DAILY CAMERA: Colorado Shakespeare Festival in Boulder brings lesser-known plays to life
(Above: Left to right: Lindsey Kyler, Carolyn Holding, Kelsey Didion and Emelie O’Hara. Photo by Jennifer Koskinen)
The Colorado Shakespeare Festival is poised to claim some very elite bragging rights.
The troupe’s upcoming “original practices” production of the history play “Henry VI, Part 2” in July keeps the festival on track to complete Shakespeare’s entire canon of 38 plays for the second time by 2017. Only a handful of arts organizations in North America have accomplished that feat, and the achievement would give an already storied festival even more clout.
But the brass at the CSF aren’t focused solely on breaking records or adding feathers to their Elizabethan caps. The mission at the heart of one of the oldest Shakespeare festivals in the United States has always been about connecting audiences with the work of the Bard of Avon. Programming for the 2016 season is about far more than checking titles off a list; it’s designed to bring some of Shakespeare’s lesser known titles to life for theatergoers.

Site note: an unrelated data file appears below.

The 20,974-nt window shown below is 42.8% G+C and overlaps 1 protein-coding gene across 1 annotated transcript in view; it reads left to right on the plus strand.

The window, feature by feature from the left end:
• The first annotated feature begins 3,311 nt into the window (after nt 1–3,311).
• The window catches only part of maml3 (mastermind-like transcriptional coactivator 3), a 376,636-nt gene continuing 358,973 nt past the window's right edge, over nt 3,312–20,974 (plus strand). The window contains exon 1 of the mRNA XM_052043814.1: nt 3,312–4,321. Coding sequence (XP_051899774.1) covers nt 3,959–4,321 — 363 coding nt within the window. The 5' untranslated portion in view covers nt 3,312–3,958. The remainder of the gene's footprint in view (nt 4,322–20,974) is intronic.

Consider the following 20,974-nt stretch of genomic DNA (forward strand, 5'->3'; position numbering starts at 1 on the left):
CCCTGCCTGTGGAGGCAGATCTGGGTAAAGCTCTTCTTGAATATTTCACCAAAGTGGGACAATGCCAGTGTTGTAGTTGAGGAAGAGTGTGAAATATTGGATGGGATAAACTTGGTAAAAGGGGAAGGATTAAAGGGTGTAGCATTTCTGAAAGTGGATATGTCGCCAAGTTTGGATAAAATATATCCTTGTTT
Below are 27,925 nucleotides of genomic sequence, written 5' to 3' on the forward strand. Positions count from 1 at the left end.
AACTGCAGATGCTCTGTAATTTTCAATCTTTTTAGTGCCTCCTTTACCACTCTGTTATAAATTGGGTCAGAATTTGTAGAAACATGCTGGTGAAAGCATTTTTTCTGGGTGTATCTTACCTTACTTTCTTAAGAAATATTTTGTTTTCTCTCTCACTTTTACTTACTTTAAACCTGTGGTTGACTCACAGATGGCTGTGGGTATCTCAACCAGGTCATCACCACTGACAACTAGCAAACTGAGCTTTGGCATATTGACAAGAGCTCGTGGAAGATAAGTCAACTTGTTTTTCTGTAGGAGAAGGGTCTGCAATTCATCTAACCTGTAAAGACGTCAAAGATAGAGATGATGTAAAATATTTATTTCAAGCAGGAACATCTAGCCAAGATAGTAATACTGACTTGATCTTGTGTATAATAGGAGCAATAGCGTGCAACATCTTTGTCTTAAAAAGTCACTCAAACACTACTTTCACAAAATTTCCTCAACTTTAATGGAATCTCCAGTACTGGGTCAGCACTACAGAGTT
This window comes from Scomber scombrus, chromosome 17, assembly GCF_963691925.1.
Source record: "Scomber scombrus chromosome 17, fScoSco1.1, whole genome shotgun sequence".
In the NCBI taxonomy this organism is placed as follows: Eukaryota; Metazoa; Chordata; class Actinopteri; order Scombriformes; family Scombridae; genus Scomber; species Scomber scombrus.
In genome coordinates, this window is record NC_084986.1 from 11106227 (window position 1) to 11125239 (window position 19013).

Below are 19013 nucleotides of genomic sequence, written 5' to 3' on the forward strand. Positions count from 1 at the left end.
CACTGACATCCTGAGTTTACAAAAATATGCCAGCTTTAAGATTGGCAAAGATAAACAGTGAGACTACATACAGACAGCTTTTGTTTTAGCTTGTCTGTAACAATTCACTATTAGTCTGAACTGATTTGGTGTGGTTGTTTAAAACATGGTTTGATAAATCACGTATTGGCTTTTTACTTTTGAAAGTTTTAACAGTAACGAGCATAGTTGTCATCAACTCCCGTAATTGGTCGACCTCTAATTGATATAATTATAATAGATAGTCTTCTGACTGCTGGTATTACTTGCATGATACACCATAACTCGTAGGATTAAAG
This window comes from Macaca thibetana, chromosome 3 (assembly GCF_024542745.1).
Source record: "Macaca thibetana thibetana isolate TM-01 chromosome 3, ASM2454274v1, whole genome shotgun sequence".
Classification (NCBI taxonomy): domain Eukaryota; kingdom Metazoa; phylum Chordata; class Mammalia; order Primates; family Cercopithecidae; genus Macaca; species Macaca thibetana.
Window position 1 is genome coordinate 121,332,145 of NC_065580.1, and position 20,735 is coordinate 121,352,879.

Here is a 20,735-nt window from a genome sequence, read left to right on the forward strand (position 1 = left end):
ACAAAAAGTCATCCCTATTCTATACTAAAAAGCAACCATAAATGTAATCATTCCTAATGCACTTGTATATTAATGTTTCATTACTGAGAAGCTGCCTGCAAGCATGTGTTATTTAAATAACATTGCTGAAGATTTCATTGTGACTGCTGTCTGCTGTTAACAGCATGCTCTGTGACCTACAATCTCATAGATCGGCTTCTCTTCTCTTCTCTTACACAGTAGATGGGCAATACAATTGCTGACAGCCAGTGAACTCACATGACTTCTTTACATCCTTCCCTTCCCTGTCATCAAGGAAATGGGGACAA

This year’s lineup features two of Shakespeare’s most obscure tragedies, as well as a comedy that often takes a back seat at festivals to sure-fire crowd pleasers like “A Midsummer Night’s Dream.” The season will kick off on Saturday (with a preview performance today) with “The Comedy of Errors,” followed by productions of “Troilus and Cressida,” “Cymbeline” and a single performance of “Henry VI, Part 2,” a show designed to recreate the conditions the first Shakespearean actors faced in the 16th and 17th centuries.
The 2016 season will also feature the regional premiere of “Equivocation,” by contemporary playwright Bill Cain. The show, set in 1606 and featuring William Shakespeare as a main character, maintains the festival’s commitment to including new work.
Only the one-time performance of “Henry VI” will further the CSF’s march toward its second…read the full story here.